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Title: Modelling grid architecture
Author: Lewis-Bowen, J.
Awarding Body: University of London
Current Institution: University College London (University of London)
Date of Award: 2007
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This thesis evaluates software engineering methods, especially event modelling of distributed systems architecture, by applying them to specific data-grid projects. Other methods evaluated include requirements' analysis, formal architectural definition and discrete event simulation. A novel technique for matching architectural styles to requirements is introduced. Data-grids are a new class of networked information systems arising from e-science, itself an emergent method for computer-based collaborative research in the physical sciences. The tools used in general grid systems, which federate distributed resources, are reviewed, showing that they do not clearly guide architecture. The data-grid projects, which join heterogeneous data stores specifically, put required qualities at risk. Such risk of failure is mitigated in the EGSO and AstroGrid solar physics data-grid projects' designs by modelling. Design errors are trapped by rapidly encoding and evaluating informal concepts, architecture, component interaction and objects. The success of software engineering modelling techniques depends on the models' accuracy, ability to demonstrate the required properties, and clarity (so project managers and developers can act on findings). The novel formal event modelling language chosen, FSP, meets these criteria at the diverse early lifecycle stages (unlike some techniques trialled). Models permit very early testing, finding hidden complexity, gaps in designed protocols and risks of unreliability. However, simulation is shown to be more suitable for evaluating qualities like scalability, which emerge when there are many component instances. Design patterns (which may be reused in other data-grids to resolve commonly encountered challenges) are exposed in these models. A method for generating useful models rapidly, introducing the strength of iterative lifecycles to sequential projects, also arises. Despite reported resistance to innovation in industry, the software engineering techniques demonstrated may benefit commercial information systems too.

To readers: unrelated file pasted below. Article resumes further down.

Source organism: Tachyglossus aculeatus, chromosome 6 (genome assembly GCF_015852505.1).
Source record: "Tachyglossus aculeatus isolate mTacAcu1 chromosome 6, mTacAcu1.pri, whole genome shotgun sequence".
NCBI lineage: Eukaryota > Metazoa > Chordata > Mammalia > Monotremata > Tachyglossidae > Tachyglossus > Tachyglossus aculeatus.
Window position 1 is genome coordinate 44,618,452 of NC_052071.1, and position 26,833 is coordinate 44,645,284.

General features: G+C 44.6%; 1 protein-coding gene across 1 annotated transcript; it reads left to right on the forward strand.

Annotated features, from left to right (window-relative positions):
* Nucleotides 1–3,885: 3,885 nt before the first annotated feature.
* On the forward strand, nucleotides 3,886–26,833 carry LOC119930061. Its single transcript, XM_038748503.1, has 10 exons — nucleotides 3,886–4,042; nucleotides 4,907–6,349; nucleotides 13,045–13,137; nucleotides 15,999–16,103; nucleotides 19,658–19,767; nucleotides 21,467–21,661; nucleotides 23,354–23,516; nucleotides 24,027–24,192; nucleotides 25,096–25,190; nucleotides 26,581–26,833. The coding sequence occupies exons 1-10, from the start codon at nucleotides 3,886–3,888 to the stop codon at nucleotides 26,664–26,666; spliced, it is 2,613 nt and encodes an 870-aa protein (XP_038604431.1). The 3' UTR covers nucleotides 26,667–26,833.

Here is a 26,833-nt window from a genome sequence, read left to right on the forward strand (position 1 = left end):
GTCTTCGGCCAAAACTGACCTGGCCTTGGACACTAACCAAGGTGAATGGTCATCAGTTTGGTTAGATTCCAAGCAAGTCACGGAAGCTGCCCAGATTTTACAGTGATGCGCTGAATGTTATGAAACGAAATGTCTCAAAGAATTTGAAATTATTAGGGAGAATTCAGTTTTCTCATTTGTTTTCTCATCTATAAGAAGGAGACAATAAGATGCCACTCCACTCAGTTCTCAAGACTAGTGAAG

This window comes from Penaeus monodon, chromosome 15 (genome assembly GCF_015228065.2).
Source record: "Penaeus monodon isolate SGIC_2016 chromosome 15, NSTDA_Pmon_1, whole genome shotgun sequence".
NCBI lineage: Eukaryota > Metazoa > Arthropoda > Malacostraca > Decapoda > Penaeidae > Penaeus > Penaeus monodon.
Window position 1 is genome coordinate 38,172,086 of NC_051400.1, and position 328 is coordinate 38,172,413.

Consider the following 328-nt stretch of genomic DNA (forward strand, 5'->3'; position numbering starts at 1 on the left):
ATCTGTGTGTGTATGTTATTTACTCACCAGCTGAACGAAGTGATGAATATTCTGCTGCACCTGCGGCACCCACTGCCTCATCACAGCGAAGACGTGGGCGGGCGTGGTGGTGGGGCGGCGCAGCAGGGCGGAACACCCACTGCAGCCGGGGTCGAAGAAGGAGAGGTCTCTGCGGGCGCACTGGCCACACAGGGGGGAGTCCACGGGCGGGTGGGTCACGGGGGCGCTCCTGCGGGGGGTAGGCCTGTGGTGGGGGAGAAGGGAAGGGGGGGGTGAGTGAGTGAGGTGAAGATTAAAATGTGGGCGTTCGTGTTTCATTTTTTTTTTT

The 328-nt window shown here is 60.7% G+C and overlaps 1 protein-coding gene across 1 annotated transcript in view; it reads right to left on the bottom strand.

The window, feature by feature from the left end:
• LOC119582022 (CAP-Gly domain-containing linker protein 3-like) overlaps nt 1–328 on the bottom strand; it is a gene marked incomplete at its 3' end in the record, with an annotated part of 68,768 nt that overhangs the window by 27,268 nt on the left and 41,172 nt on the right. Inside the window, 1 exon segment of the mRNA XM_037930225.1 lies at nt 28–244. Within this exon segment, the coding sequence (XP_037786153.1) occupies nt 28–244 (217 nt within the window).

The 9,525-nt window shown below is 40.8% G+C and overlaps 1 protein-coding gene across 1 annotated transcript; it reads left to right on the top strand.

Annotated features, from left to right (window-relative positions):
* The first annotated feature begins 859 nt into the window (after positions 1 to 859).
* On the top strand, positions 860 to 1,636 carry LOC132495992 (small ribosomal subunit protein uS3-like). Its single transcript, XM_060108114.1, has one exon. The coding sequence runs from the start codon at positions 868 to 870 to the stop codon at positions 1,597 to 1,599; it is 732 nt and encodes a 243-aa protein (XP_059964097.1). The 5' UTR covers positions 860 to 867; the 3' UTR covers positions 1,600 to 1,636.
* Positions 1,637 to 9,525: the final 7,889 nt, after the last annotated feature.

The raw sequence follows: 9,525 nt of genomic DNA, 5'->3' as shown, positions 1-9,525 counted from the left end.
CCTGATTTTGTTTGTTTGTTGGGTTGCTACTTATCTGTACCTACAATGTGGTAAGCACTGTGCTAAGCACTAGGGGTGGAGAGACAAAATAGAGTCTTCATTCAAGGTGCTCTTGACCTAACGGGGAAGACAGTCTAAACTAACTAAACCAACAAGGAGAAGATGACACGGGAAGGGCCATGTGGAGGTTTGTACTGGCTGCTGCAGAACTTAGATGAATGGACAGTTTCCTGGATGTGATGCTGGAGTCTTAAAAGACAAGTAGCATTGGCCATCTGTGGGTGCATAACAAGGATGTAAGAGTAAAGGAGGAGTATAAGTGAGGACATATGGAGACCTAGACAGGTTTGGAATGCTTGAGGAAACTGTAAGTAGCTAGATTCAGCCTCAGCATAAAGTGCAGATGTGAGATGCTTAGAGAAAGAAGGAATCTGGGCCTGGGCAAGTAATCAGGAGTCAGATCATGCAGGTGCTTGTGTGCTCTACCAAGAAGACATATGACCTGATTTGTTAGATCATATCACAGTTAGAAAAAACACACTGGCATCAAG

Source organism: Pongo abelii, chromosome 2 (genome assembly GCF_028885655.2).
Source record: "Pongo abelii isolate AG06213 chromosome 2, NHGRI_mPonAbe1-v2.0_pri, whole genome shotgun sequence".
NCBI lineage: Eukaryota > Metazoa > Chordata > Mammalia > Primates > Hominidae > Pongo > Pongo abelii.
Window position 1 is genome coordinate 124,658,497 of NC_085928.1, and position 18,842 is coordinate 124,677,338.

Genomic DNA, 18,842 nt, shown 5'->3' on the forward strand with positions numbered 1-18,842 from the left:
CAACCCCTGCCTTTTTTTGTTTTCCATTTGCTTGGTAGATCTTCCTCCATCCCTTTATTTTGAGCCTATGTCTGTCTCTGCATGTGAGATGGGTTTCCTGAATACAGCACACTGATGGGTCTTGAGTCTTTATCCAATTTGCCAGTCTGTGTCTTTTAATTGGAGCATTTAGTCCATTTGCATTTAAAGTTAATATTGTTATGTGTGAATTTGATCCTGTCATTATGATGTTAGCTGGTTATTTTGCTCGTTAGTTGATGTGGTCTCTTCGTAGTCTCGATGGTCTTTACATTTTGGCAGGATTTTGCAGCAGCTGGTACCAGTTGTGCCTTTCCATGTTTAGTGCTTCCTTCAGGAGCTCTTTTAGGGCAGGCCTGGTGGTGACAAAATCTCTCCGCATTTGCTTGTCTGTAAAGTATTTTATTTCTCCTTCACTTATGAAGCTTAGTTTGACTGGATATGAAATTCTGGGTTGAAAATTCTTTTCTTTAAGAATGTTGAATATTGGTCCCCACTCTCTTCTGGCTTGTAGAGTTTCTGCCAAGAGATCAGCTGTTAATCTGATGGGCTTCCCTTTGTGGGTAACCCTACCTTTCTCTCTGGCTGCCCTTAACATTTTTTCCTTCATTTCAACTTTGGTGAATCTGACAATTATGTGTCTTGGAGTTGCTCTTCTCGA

Supervisor: Not available Sponsor: Not available
Qualification Name: Thesis (Ph.D.) Qualification Level: Doctoral
EThOS ID:  DOI: Not available